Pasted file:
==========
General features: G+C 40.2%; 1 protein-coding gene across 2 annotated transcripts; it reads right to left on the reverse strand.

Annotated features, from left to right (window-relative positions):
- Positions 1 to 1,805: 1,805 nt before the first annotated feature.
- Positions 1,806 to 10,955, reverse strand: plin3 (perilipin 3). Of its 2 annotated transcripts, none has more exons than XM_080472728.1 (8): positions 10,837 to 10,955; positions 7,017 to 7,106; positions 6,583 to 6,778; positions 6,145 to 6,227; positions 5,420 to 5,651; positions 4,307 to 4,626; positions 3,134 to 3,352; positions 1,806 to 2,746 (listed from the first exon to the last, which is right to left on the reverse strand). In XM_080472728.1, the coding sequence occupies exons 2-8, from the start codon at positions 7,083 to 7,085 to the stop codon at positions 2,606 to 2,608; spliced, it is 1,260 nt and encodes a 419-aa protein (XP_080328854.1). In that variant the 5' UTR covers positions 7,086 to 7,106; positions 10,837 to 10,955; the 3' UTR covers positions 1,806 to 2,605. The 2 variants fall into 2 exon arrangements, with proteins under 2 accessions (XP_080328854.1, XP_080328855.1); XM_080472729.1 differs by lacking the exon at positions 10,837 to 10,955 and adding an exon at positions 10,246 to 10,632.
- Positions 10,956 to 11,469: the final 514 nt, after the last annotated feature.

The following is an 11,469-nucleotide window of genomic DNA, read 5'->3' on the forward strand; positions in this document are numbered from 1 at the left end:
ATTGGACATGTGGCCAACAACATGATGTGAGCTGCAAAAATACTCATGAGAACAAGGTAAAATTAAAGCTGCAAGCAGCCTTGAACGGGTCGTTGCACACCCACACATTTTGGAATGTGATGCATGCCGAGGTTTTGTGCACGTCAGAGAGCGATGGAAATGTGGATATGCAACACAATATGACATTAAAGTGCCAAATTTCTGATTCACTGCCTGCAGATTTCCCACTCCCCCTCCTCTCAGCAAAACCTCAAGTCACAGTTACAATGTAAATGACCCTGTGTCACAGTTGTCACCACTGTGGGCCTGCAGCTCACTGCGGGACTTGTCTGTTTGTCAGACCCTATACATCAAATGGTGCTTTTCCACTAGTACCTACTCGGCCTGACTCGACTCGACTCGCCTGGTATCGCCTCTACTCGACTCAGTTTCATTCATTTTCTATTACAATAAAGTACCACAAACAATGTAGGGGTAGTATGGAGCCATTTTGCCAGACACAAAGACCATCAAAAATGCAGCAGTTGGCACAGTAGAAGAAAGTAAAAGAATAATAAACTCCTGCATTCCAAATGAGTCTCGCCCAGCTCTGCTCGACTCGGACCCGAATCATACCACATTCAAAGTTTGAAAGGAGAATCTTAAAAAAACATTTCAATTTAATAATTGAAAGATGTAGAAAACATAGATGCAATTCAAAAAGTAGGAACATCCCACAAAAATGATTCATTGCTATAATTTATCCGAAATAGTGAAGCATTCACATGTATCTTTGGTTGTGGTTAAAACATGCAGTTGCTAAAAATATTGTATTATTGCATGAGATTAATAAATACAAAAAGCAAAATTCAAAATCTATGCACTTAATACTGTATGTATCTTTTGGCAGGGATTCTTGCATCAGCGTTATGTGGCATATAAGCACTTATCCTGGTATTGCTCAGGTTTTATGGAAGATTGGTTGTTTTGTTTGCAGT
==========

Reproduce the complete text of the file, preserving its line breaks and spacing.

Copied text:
General features: G+C 40.2%; 1 protein-coding gene across 2 annotated transcripts; it reads right to left on the reverse strand.

Annotated features, from left to right (window-relative positions):
- Positions 1 to 1,805: 1,805 nt before the first annotated feature.
- Positions 1,806 to 10,955, reverse strand: plin3 (perilipin 3). Of its 2 annotated transcripts, none has more exons than XM_080472728.1 (8): positions 10,837 to 10,955; positions 7,017 to 7,106; positions 6,583 to 6,778; positions 6,145 to 6,227; positions 5,420 to 5,651; positions 4,307 to 4,626; positions 3,134 to 3,352; positions 1,806 to 2,746 (listed from the first exon to the last, which is right to left on the reverse strand). In XM_080472728.1, the coding sequence occupies exons 2-8, from the start codon at positions 7,083 to 7,085 to the stop codon at positions 2,606 to 2,608; spliced, it is 1,260 nt and encodes a 419-aa protein (XP_080328854.1). In that variant the 5' UTR covers positions 7,086 to 7,106; positions 10,837 to 10,955; the 3' UTR covers positions 1,806 to 2,605. The 2 variants fall into 2 exon arrangements, with proteins under 2 accessions (XP_080328854.1, XP_080328855.1); XM_080472729.1 differs by lacking the exon at positions 10,837 to 10,955 and adding an exon at positions 10,246 to 10,632.
- Positions 10,956 to 11,469: the final 514 nt, after the last annotated feature.

The following is an 11,469-nucleotide window of genomic DNA, read 5'->3' on the forward strand; positions in this document are numbered from 1 at the left end:
ATTGGACATGTGGCCAACAACATGATGTGAGCTGCAAAAATACTCATGAGAACAAGGTAAAATTAAAGCTGCAAGCAGCCTTGAACGGGTCGTTGCACACCCACACATTTTGGAATGTGATGCATGCCGAGGTTTTGTGCACGTCAGAGAGCGATGGAAATGTGGATATGCAACACAATATGACATTAAAGTGCCAAATTTCTGATTCACTGCCTGCAGATTTCCCACTCCCCCTCCTCTCAGCAAAACCTCAAGTCACAGTTACAATGTAAATGACCCTGTGTCACAGTTGTCACCACTGTGGGCCTGCAGCTCACTGCGGGACTTGTCTGTTTGTCAGACCCTATACATCAAATGGTGCTTTTCCACTAGTACCTACTCGGCCTGACTCGACTCGACTCGCCTGGTATCGCCTCTACTCGACTCAGTTTCATTCATTTTCTATTACAATAAAGTACCACAAACAATGTAGGGGTAGTATGGAGCCATTTTGCCAGACACAAAGACCATCAAAAATGCAGCAGTTGGCACAGTAGAAGAAAGTAAAAGAATAATAAACTCCTGCATTCCAAATGAGTCTCGCCCAGCTCTGCTCGACTCGGACCCGAATCATACCACATTCAAAGTTTGAAAGGAGAATCTTAAAAAAACATTTCAATTTAATAATTGAAAGATGTAGAAAACATAGATGCAATTCAAAAAGTAGGAACATCCCACAAAAATGATTCATTGCTATAATTTATCCGAAATAGTGAAGCATTCACATGTATCTTTGGTTGTGGTTAAAACATGCAGTTGCTAAAAATATTGTATTATTGCATGAGATTAATAAATACAAAAAGCAAAATTCAAAATCTATGCACTTAATACTGTATGTATCTTTTGGCAGGGATTCTTGCATCAGCGTTATGTGGCATATAAGCACTTATCCTGGTATTGCTCAGGTTTTATGGAAGATTGGTTGTTTTGTTTGCAGT